The Fourth Circuit reversed the District Court’s grant of summary judgment for the defendant. Otherwise, the decision is a mixed bag for the plaintiffs.
- For servers and other tipped workers, the decision reiterates the rule that non-discretionary gratuities should not be treated as tips under the FLSA. The fact that the gratuities were seen as non-discretionary was a loss for the workers.
- The court opened the door to treating these payments as “commissions,” for overtime purposes but not to satisfy minimum wage obligations.
- It sent back to the trial court the question of whether a “back house” worker should have been included in the tip pool. Ultimately, better policing of tip pools is good news for servers.
How tips and other gratuities were distributed at the restaurant
Ãn Asian Cuisine was an upscale, fine-dining sushi restaurant in Cary, North Carolina. A substantial portion of the restaurant’s income came from large dinner parties, sometimes including groups as large as seventy. It seems to have functioned almost like a banquet hall.
While working at the restaurant, Servers and Server Assistants received compensation from four sources:
- an hourly wage of at least $2.13 for the first forty hours of the week and at least $5.76 for all additional hours;
- cash tips;
- credit card tips; and
- automatic, non-discretionary gratuities of 20 percent for parties of six or more people.
On February 21, 2017, the plaintiffs brought a collective action under the FLSA alleging that the restaurant violated the FLSA’s minimum wage and overtime requirements in two ways:
- by treating employees who received some portion of the 20 percent automatic gratuities through the tip pool as commissioned salespeople not eligible for overtime; and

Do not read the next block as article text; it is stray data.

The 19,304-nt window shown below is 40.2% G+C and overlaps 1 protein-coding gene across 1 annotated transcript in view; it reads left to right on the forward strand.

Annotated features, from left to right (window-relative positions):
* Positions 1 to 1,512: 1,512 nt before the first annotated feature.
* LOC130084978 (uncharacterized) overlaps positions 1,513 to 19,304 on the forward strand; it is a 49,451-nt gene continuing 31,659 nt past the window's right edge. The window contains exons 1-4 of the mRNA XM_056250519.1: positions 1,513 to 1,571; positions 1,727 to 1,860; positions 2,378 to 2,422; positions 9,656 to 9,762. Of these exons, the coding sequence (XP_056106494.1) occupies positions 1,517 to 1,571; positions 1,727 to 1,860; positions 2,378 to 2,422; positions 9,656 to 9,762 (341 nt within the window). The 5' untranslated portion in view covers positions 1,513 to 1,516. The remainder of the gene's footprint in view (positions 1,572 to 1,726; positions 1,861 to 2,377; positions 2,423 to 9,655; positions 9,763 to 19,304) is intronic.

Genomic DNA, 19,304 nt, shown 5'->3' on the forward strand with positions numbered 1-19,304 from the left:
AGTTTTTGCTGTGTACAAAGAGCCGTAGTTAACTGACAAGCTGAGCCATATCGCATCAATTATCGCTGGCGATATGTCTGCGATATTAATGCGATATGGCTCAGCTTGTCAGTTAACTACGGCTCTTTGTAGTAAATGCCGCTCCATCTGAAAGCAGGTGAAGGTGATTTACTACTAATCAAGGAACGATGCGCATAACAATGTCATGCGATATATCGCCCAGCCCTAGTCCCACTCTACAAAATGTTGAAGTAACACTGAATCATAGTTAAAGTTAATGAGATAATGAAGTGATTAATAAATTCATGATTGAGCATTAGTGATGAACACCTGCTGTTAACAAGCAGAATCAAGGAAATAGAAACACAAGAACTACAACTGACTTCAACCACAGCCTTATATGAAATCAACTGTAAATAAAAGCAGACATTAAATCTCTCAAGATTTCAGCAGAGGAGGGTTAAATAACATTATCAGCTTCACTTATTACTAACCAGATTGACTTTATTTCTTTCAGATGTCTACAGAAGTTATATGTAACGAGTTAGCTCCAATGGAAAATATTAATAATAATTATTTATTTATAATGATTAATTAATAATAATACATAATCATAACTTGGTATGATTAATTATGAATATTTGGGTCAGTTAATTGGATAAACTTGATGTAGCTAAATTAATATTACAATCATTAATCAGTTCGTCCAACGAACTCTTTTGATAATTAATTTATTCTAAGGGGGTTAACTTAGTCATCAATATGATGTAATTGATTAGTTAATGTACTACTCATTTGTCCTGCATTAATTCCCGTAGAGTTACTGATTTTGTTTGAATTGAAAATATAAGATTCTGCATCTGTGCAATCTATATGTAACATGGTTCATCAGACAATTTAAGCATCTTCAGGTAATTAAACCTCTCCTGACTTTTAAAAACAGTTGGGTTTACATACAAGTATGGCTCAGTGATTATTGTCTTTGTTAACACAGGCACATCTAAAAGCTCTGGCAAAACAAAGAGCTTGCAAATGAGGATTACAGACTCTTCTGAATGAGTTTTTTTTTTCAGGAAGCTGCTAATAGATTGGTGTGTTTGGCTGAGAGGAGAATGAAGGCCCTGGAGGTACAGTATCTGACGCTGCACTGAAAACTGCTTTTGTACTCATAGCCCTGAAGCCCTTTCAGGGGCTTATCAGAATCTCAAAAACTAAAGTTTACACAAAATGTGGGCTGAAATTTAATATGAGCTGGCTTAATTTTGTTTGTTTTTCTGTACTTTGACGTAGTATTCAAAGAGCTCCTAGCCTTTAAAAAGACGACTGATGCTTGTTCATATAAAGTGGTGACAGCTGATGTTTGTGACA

- including ineligible employees in the tip pool.
How the FLSA minimum wage and overtime requirements apply to tipped workers
Under federal law, the minimum wage is currently $7.25 an hour. This applies to all non-exempt workers, including tipped workers. The FLSA, however, permits employers to take a credit towards their minimum wage obligation for amounts above a $2.13 floor for workers who qualify as “tipped workers.”
In order to qualify as a tipped worker, an employee must customarily and regularly receive more than $30 per month in tips. If an employee's tips combined with the employer's direct (or cash) wages of at least $2.13 per hour do not equal the minimum hourly wage, the employer must make up the difference. Importantly, tipped workers are eligible for overtime calculated on the basis of the current minimum wage of $7.25, NOT the floor wage of $2.13.
Tips are the property of the employee, but an employer may establish a tip pool. A valid tip pool may not include employees who do not customarily and regularly received tips, such as dishwashers, cooks, chefs, and janitors.
How the FLSA applies to workers who receive commissions
Workers who receive commissions may not be eligible for overtime. For employees like the servers at the restaurant, who make several different kinds of compensation, the calculation can become extremely complicated. In Wai Tom, it matters a great deal how that non-discretionary gratuity is classified. That determination is significant at several points in the calculation.
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- the employee must be employed by a retail or service establishment, and
- the employee's regular rate of pay must exceed one and one-half times the applicable minimum wage for every hour worked in a workweek in which overtime hours are worked, and
- more than half the employee's total earnings in a representative period must consist of commissions.